The lesson that I am terrified that you may be learning, as high school students who have the chance to make the next wave of leadership and power different, and better, is the lesson that having committed a sexual assault at any time in your life does not actually matter. I worry desperately that the girls in this room are learning that they have no power to hold men accountable for harming them in high school or college, or indeed ever. And worse, that even if you are brave enough to report something that happens to you, that the adults in your community might not take you seriously, and that your report might end up hurting YOU more than it hurts the person you’re accusing. And you girls are probably also learning that even if all of those things make you angry, make you furious—you are not allowed to be angry about them publicly, you can’t yell the way Kavanaugh did during his hearing, and you certainly can’t shed those tears of fury, without risking being called unstable, over-emotional, irrational, bitchy, abrasive, aggressive, and my favorite: weak.
I also worry very much about the boys in this room, because of the role models this situation offers you. I worry that from this you are learning that a little drunken horseplay when you’re a teenager, even if it utterly traumatizes someone else, will not be held against you. I worry that you might not know how to recognize that a girl is saying no to you, because the messages you’re receiving from our leaders suggest that those “no’s” are just part of the game. I worry urgently for the white boys of privilege in this room, who are probably NOT learning that some behavior is hurtful and unacceptable, because our current social climate appears to accept or excuse most of whatever you do by saying things such as “boys will be boys,” which is a formulation that hurts you terribly. If “being a boy” means disrespecting anyone different from yourself; being cruel to individuals for your own amusement; or supporting a culture of misogyny by minimizing and objectifying women, what does that mean for those boys who would never, ever do those things? Of course being a boy doesn’t mean these things—but what a terrible burden that idea is to all of you.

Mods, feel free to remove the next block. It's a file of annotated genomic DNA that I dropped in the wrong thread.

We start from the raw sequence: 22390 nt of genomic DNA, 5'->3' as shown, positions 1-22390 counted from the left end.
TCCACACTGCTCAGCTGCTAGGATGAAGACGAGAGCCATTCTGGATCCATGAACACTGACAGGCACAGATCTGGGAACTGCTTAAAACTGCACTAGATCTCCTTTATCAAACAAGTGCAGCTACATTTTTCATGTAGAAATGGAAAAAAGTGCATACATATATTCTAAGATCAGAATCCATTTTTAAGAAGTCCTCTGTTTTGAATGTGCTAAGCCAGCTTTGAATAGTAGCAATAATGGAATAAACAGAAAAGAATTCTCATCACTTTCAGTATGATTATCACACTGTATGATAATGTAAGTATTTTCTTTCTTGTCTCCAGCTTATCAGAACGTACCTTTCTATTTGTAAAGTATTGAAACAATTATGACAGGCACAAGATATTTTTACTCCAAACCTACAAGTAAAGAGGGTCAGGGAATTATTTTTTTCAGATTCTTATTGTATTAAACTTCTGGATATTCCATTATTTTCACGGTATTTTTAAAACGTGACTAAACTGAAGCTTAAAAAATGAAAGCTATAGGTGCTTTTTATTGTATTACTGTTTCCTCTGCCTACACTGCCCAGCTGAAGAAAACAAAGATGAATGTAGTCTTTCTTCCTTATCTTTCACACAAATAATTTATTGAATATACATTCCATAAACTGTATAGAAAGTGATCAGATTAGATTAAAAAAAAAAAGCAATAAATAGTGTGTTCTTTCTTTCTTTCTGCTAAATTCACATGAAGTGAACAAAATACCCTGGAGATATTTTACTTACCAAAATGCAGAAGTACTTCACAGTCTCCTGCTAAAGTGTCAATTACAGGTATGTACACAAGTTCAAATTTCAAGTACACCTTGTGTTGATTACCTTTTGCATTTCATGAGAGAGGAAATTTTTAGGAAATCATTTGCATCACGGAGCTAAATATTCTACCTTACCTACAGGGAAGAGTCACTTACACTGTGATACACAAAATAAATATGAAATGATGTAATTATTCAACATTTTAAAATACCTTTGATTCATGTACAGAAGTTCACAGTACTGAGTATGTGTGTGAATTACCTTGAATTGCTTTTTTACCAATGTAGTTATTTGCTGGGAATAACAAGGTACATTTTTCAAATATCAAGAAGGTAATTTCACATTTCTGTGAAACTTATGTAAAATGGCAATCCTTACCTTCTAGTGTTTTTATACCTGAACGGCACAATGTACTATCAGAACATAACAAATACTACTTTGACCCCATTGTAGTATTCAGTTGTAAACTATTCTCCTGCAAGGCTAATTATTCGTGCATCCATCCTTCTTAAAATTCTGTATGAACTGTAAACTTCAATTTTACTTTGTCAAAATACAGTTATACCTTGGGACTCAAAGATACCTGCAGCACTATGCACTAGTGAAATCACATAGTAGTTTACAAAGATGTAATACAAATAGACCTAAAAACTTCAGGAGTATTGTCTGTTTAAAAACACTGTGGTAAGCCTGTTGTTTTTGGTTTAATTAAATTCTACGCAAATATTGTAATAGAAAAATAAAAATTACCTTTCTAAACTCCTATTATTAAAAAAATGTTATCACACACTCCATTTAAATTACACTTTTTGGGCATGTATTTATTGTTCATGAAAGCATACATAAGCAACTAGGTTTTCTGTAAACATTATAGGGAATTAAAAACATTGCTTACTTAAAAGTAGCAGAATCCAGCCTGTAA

These and many more are all conclusions available to you, as high school students, and I know that many of you are already speaking about them and trying to make sense of their implications. So I hope you know that we are your allies in this sense-making. We care deeply about you all—we care about who you are and whom you are learning to be when you’re here. And we promise that we will listen to you and take you seriously if you bear a serious message, or come to us with genuine intent to understand.
Some of you have said that Indian Springs can feel like a “bubble” where many of the bad things we see in the world are held at bay. I hope that in some healthy, informed way that can be true, because it can be an important condition of learning. But we are far from immune to the forces that are being brought into focus by this moment—to the extent that we live in this country and this world, we are subject to its culture. But we are subject to its culture only until we become educated about the experiences of others, the history of our society, and how power works. Once we understand those things, if we have also learned how to empathize with people, and how to respect them fully for who they are, then we get to shape the culture instead of submitting to it. We get to create it, and be in charge of it; and most importantly, if it needs changing, we get to change it.
Please think about what you might do personally, or in your friend groups, or in your families, to bring light to these subjects by studying them and paying attention to them. Please listen as much as you talk. And please be open to seeing the world in a different way. We have to.